Livingston James Group Founder and CEO Jamie Livingston discusses why leading through turbulent times requires a new approach to creating strategies to ensure business success.
“The greatest danger in times of turbulence is not the turbulence; it is to act with yesterday’s logic”
Peter F. Drucker
As I’ve said before, it’s hard to disagree with Drucker’s point although it might have been helpful if he had given an indication of what we should do along with what we shouldn’t!
Since Livingston James’ inception over 12 years ago, we have been fortunate to support C-Suite appointments with some of Scotland’s most influential organisations, ranging from PE backed start-ups through to large government agencies and PLCs. One area that has been evolving at pace over recent years is how to evaluate a leader’s ability in the area of strategy-making.
Traditionally leaders attempted to forecast how markets would evolve and how competitors would respond. Then a multiyear plan for winning in that future state would be defined and implemented. Teams would be built around this plan and then performance routinely monitored to keep everyone on track. This approach was highly successful when markets were more stable, and the primary influencing factors were easier to forecast.
Assessing a leader’s ability to create and deliver strategy in this way was relatively straightforward and in hindsight (whisper it) leadership was perhaps an easier gig then than it is now!
In fact, in these increasingly turbulent times, that old approach to strategy is far more likely to sink the ship than lead to success.
How Should Leaders Approach Strategy-Making for the Current Day?
There is, of course, no silver bullet solution as every sector, organisation, and situation is different. One constant does seem to be emerging and that is the need for strategy-making to be a process of continuous improvement rather than a once every 3-5 year (or even annual) event.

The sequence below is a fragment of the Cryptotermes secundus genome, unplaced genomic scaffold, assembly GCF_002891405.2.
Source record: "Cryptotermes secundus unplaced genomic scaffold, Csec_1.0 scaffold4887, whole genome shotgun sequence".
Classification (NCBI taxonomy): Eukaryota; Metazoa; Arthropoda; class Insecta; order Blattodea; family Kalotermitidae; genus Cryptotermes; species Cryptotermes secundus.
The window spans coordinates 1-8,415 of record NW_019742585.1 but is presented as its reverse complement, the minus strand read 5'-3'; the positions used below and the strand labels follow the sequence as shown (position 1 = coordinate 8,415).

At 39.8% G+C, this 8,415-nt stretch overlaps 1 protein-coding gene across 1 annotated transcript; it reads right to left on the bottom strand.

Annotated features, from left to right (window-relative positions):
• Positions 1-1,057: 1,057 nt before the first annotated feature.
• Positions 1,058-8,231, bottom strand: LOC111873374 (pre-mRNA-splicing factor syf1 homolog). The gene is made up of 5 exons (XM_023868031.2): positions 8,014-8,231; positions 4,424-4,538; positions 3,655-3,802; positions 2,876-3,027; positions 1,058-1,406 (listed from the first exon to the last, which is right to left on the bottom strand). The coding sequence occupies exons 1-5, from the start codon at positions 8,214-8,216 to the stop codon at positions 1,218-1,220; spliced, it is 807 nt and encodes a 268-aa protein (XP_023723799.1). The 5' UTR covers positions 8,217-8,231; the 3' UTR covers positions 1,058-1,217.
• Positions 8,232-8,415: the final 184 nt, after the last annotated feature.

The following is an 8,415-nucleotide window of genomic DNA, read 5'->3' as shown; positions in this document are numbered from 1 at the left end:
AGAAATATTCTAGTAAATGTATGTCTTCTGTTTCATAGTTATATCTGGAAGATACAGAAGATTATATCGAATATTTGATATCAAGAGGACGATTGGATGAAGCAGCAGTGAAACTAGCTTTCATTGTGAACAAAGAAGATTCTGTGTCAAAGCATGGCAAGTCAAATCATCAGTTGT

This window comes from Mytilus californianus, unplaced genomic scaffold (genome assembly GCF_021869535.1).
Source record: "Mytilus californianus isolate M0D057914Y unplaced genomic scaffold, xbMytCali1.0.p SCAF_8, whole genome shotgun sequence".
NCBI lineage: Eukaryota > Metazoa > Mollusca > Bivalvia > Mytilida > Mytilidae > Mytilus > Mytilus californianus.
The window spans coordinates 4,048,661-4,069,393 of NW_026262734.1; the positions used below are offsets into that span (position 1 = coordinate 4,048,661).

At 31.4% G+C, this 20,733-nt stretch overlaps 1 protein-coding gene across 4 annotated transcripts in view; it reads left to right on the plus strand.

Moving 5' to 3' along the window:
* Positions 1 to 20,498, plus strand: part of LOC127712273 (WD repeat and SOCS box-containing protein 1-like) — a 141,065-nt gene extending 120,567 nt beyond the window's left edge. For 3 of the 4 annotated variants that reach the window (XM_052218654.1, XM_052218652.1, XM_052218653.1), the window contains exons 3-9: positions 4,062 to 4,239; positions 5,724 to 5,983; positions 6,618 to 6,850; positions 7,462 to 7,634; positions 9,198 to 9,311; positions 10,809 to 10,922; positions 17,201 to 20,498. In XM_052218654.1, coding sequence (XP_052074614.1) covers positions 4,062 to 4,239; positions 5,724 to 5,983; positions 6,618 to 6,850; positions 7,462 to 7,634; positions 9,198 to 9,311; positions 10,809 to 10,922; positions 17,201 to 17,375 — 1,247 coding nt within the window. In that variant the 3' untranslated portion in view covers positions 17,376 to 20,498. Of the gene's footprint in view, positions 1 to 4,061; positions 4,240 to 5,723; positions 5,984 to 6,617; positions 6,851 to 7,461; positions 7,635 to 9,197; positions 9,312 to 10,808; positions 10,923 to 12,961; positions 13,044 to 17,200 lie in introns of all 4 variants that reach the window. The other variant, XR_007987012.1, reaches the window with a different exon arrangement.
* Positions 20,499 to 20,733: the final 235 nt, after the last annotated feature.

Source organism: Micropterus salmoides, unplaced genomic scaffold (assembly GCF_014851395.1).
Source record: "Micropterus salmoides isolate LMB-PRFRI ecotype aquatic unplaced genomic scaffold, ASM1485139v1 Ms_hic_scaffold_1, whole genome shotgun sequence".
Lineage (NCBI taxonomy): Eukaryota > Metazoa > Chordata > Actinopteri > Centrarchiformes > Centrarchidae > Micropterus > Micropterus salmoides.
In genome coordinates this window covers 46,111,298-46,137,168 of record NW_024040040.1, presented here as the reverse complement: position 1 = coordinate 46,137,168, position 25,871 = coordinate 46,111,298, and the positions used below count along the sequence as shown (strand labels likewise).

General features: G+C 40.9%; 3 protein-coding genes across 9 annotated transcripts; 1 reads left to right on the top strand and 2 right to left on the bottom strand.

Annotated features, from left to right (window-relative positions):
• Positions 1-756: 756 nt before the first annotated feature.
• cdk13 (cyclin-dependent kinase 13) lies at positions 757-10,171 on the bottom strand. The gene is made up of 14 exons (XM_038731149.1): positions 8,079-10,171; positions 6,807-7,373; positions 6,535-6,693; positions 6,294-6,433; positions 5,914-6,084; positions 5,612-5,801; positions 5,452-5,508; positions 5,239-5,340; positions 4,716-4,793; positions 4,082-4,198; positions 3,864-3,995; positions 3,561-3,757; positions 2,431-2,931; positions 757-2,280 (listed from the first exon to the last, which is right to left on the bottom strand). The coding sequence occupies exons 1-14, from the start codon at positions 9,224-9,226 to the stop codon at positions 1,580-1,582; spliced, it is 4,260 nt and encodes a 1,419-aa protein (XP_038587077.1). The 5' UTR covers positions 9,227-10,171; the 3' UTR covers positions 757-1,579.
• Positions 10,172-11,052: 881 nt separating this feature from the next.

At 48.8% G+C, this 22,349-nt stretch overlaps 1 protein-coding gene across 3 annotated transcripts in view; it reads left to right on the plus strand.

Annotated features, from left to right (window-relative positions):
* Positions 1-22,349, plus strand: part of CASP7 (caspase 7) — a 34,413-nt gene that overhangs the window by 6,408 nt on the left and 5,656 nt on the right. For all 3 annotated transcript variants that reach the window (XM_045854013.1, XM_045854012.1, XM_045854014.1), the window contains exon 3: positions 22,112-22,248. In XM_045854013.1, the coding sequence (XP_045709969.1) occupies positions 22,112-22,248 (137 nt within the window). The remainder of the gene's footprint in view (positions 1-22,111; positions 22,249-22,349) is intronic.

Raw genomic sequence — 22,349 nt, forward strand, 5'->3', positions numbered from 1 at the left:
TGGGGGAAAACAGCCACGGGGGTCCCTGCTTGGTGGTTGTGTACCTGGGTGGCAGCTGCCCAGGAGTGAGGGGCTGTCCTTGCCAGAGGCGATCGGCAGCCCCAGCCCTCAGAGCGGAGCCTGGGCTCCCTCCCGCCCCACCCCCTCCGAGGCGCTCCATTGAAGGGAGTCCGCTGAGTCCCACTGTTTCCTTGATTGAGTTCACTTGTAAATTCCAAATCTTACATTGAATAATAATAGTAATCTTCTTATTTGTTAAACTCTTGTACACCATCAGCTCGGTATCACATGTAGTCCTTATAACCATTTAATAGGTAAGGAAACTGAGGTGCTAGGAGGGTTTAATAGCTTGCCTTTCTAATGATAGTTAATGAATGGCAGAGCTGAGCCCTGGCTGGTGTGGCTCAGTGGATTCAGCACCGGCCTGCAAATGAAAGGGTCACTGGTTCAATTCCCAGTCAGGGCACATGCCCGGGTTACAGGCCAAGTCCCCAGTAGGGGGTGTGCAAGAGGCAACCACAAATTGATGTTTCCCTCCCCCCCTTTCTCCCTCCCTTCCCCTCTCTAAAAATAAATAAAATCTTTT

In his book, Reinventing Organisations, Frederic Laloux proposes a purpose led, self-managing approach that results in a more natural and evolutionary approach to business. He describes the approach as akin to the constant micro adjustments required to ride a bike.
The idea being that once there is a general sense of direction the rider needs to get on with real time micro-corrections to get where they are going. There’s no time for a board meeting to decide if we need to slightly adjust as we head downhill towards a pothole!
Another interesting model is proposed by Michael Mankins and Mark Gottfredson of Bain in a recent HBR article where they recommend five steps to help create more flexible strategies and more agile strategy-making.
- Define Extreme but Plausible Scenarios
- Identify Strategic Hedges and Options
- Run Experiments Before Locking in Investment
- Identify Trigger Points, Signposts, and Metrics
- Provide Prescriptive Surveillance
These are just two of numerous emerging models of how to lead and create strategy in these ever-turbulent times. The critical thing is to make sure our leaders are equipped with the skills required for this brave new world, and that that all stakeholders resist the temptation to utilise yesterday’s logic in assessing their potential to do so.
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